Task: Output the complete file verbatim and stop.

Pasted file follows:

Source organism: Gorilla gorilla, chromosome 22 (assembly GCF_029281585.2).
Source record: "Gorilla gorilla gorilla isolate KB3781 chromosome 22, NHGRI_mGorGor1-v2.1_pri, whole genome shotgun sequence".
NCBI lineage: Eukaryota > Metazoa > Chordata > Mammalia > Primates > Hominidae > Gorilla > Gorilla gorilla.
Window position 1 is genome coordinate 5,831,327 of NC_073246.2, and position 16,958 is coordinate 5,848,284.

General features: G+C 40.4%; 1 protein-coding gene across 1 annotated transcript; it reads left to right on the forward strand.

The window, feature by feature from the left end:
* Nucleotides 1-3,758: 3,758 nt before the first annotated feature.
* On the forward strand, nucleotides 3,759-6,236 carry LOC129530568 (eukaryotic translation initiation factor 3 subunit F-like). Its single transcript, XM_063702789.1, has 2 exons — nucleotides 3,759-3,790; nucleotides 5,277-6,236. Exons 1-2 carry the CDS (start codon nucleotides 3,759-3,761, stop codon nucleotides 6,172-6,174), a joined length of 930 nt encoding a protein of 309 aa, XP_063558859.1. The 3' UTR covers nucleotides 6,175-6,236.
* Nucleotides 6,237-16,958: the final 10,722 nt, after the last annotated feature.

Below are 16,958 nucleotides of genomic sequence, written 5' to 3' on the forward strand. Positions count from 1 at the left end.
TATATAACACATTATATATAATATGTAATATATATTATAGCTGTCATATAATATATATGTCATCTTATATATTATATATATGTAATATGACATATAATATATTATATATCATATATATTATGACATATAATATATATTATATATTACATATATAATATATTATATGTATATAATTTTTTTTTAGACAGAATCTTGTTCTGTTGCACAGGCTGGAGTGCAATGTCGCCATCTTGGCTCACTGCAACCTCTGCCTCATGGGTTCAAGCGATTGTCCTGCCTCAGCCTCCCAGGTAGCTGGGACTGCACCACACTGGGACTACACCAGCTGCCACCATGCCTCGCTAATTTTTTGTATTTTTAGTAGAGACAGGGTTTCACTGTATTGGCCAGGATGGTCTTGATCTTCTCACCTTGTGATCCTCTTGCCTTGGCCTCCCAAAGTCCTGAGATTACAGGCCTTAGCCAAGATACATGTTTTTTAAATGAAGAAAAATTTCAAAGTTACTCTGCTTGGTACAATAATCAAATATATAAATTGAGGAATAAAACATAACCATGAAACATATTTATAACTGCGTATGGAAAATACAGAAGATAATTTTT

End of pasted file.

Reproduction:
Source organism: Gorilla gorilla, chromosome 22 (assembly GCF_029281585.2).
Source record: "Gorilla gorilla gorilla isolate KB3781 chromosome 22, NHGRI_mGorGor1-v2.1_pri, whole genome shotgun sequence".
NCBI lineage: Eukaryota > Metazoa > Chordata > Mammalia > Primates > Hominidae > Gorilla > Gorilla gorilla.
Window position 1 is genome coordinate 5,831,327 of NC_073246.2, and position 16,958 is coordinate 5,848,284.

General features: G+C 40.4%; 1 protein-coding gene across 1 annotated transcript; it reads left to right on the forward strand.

The window, feature by feature from the left end:
* Nucleotides 1-3,758: 3,758 nt before the first annotated feature.
* On the forward strand, nucleotides 3,759-6,236 carry LOC129530568 (eukaryotic translation initiation factor 3 subunit F-like). Its single transcript, XM_063702789.1, has 2 exons — nucleotides 3,759-3,790; nucleotides 5,277-6,236. Exons 1-2 carry the CDS (start codon nucleotides 3,759-3,761, stop codon nucleotides 6,172-6,174), a joined length of 930 nt encoding a protein of 309 aa, XP_063558859.1. The 3' UTR covers nucleotides 6,175-6,236.
* Nucleotides 6,237-16,958: the final 10,722 nt, after the last annotated feature.

Below are 16,958 nucleotides of genomic sequence, written 5' to 3' on the forward strand. Positions count from 1 at the left end.
TATATAACACATTATATATAATATGTAATATATATTATAGCTGTCATATAATATATATGTCATCTTATATATTATATATATGTAATATGACATATAATATATTATATATCATATATATTATGACATATAATATATATTATATATTACATATATAATATATTATATGTATATAATTTTTTTTTAGACAGAATCTTGTTCTGTTGCACAGGCTGGAGTGCAATGTCGCCATCTTGGCTCACTGCAACCTCTGCCTCATGGGTTCAAGCGATTGTCCTGCCTCAGCCTCCCAGGTAGCTGGGACTGCACCACACTGGGACTACACCAGCTGCCACCATGCCTCGCTAATTTTTTGTATTTTTAGTAGAGACAGGGTTTCACTGTATTGGCCAGGATGGTCTTGATCTTCTCACCTTGTGATCCTCTTGCCTTGGCCTCCCAAAGTCCTGAGATTACAGGCCTTAGCCAAGATACATGTTTTTTAAATGAAGAAAAATTTCAAAGTTACTCTGCTTGGTACAATAATCAAATATATAAATTGAGGAATAAAACATAACCATGAAACATATTTATAACTGCGTATGGAAAATACAGAAGATAATTTTT